One of the legacies of Mike Sabin’s time in Parliament has resurfaced. He claimed to be responsible for the development of a private member’s bill where the right to silence would be compromised if the complainant was charged with certain offences against children. If the bill is passed an adverse inference can be drawn if the defendant exercised the right to silence.
The bill resurfaced this week in the name of of Ian McKelvie.
Sabin of course has now gone from Parliament so that he can deal with personal issues.
The bill represents a direct attack on the right to silence which is one of our most cherished rights. It should always be up to the state to prove guilt, and the fact that a defendant chooses not to respond should not put them in a worse position than they would otherwise be.
If passed the bill could have significant implications. For instance the prominent New Zealander currently before the courts on various charges may be glad that his or her case is being dealt with before the passage of the bill. There is some speculation that this person may have had lunch with David Cunliffe. I am not sure that this is correct.
The Herald reported that this prominent New Zealander faced charges including indecent assault charges where the maximum penalty is ten years jail. This suggests that the complainant may be under the age of 12 and the exercise of the right to silence by the prominent New Zealander could result in an adverse inference being drawn if Sabin’s bill has been passed.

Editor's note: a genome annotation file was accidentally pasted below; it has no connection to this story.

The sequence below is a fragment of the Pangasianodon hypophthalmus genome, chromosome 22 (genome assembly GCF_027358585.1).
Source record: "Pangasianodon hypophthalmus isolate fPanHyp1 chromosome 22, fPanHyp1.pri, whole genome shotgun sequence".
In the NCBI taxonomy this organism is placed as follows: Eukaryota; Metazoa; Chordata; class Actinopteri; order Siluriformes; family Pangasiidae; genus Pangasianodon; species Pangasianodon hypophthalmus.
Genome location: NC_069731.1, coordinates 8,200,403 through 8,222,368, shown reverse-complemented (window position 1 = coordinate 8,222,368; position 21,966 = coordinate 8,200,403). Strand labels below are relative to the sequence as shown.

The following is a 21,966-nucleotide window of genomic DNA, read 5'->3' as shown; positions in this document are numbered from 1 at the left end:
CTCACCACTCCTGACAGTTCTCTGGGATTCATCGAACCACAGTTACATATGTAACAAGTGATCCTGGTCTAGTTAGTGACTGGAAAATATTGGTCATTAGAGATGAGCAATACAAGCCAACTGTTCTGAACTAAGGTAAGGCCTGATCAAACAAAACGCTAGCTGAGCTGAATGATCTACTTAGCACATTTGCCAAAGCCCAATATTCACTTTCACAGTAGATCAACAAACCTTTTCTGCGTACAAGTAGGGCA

The prominent New Zealander has on the last possible day lodged an appeal against the refusal to continue their name suppression and the decision will in all probability be at least a month away. I am all for the identities of victims being suppressed but I do think that prominent New Zealanders should at some stage face up publicly to allegations against them.
Please note there should be no speculation on the identity of the prominent New Zealander while the suppression order remains in place. Moderation has been turned on to prevent speculation on who this prominent New Zealander may be.
But it is important that there is public debate about such important issues as the right to silence and any proposals to change this long recognised right.